Government should learn from Bangladesh and ban the use of plastic
by Teresa Kok Suh Sim
(Kuala Lumpur, Tuesday):
I urge the government to
learn from Bangladesh and ban the use of plastic and replace plastic wares
with bio-degradable materials before building incinerators in every part of
the country. This is because plastic and chlorine-based materials produce
dioxin when they are burnt.
As substitute for plastic, bio-degradable bags should be popularised like
what is being practised in developed countries to promote a more
environmentally-friendly and conscious consumption behaviour. At the same
time, efforts to promote recycling should be step up so that we can achieve
the 50% recycling rate in developed nations.
If incinerators were to be used, several basic conditions for safety should
(i) there must be separation of waste from an early stage; and
(ii) there should be no residential areas located within a 7.5km radius from
the incinerator site.
In the case of the construction of the Broga incinerator, Local Government
director-general Datuk Mohamad Saib had stated that:
(i) the separation of tin, metals and glass takes place during the first
stage of waste burning;
(ii) the plant's dioxin emissions of 0.1 nanogrammes of dioxin per cubic
metre of emissions are within internationally-accepted limits; and
(iii) the location of the plant would be 2.5km from the nearest residential
Firstly, the government must ensure that priority is given to waste
separation before any incineration takes place. Non-degradable materials
like plastic, tin, metals and glass should be separated from the start and
not after they have gone through first-stage burning at a temperature of 400
to 600 degrees Celsius as this will result in greater production of dioxins.
Secondly, the question of what is the "safe limit" for dioxin discharge is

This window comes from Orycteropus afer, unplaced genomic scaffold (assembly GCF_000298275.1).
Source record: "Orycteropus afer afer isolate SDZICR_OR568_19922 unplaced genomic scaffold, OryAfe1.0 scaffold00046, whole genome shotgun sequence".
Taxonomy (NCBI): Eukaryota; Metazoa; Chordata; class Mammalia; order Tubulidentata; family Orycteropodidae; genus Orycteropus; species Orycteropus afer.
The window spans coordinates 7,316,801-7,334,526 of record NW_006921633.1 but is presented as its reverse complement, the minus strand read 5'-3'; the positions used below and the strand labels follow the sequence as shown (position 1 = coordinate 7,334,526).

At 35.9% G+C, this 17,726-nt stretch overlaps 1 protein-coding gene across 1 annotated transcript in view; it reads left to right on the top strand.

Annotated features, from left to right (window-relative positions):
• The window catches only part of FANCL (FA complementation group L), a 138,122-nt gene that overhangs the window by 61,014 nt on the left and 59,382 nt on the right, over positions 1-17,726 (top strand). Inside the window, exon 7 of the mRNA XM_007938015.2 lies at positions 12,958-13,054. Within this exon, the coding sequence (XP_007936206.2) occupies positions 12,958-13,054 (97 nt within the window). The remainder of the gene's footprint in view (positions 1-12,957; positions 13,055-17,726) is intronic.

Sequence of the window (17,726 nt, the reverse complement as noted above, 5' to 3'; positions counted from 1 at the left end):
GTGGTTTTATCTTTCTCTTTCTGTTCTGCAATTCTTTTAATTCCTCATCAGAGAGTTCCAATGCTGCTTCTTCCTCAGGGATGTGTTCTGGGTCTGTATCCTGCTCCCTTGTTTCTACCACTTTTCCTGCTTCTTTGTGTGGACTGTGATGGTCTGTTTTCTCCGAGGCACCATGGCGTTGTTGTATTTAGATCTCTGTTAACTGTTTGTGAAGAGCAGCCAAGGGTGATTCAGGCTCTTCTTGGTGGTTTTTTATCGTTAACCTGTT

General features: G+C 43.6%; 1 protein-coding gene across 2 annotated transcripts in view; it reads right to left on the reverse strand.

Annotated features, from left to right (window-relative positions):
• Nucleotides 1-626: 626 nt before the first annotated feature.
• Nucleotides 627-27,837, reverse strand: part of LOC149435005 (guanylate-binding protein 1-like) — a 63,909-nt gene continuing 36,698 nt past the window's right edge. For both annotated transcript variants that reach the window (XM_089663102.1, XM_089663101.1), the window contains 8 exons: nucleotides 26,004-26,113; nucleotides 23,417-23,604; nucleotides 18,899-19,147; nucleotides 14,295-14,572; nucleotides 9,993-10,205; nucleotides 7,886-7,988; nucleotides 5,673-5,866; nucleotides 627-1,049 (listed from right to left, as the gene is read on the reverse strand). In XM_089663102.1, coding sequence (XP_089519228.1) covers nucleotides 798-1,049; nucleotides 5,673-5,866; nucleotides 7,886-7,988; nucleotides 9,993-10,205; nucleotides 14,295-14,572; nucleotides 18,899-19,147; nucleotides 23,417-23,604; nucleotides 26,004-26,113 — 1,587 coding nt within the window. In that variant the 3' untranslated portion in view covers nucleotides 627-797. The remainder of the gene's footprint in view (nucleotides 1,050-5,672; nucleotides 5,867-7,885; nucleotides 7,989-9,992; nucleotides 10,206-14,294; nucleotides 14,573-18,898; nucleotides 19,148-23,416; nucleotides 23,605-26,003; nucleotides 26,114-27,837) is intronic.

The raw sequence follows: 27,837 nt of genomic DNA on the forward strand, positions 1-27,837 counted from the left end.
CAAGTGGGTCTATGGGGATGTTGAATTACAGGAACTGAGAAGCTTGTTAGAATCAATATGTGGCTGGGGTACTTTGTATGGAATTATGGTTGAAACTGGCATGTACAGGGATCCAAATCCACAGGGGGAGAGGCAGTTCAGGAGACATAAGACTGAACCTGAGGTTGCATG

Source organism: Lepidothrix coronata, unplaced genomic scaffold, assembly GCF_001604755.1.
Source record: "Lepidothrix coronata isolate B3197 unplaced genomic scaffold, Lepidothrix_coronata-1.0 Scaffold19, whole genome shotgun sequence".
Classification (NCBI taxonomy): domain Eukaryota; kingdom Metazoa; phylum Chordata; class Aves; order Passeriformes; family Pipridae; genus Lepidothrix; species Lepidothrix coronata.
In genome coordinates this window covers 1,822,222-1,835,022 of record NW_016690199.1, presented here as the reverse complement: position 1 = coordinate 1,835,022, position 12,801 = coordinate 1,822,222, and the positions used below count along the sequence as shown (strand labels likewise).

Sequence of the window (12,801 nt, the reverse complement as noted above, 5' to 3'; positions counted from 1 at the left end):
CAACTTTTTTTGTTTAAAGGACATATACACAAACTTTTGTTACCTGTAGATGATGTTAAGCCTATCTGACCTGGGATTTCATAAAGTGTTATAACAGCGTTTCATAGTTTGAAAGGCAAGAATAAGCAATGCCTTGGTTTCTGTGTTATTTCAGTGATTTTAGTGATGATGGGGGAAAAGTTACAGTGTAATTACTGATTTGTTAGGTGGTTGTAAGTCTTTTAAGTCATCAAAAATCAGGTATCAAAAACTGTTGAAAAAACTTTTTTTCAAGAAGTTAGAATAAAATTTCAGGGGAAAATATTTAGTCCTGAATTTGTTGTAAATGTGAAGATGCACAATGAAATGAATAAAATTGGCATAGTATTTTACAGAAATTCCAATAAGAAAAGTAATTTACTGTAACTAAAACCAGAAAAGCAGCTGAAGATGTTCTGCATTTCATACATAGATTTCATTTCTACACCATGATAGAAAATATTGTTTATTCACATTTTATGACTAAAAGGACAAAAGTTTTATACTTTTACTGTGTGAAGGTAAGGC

subject to challenge. Many experts have in fact seriously questioned the
emission limit of 0.1ng/Nm3, arguing that in reality there is no safe dosage
for dioxin intake. If there is indeed no safe dosage, then we should not
assume that there is a safe dioxin emission limit.
The most recent report on dioxin by the United States Environmental
Protection Agency released in 2000 had revealed that the risk of getting
cancer from dioxin is today 10 times higher than reported in 1994 and it now
considers dioxin to be carcinogenic to humans. That is why the danger of
dioxins to human health should never be underestimated, especially as they
are the most toxic chemicals on the planet.
Thirdly, the very real health threat posed by dioxins makes it imperative
that any incinerator be built as far as possible from residential areas.
This is to ensure that human exposure to dioxins is reduced and minimised.
As such, the stipulated 2.5km distance of the Broga plant from the nearest
residential area is not good enough.
According to the United States EPA Clean Air Act, the United Nations
Environment Programme and the United Kingdom Department of Environment, the
requirement of impact assessment of an area should be within a 7.5km radius.
In view of this, the government should make sure that that the Broga
incinerator is sited at least 7.5km from the nearest residential area,
especially as the exact location has yet to be determined.
Teresa Kok Suh Sim,
DAP MP for Seputeh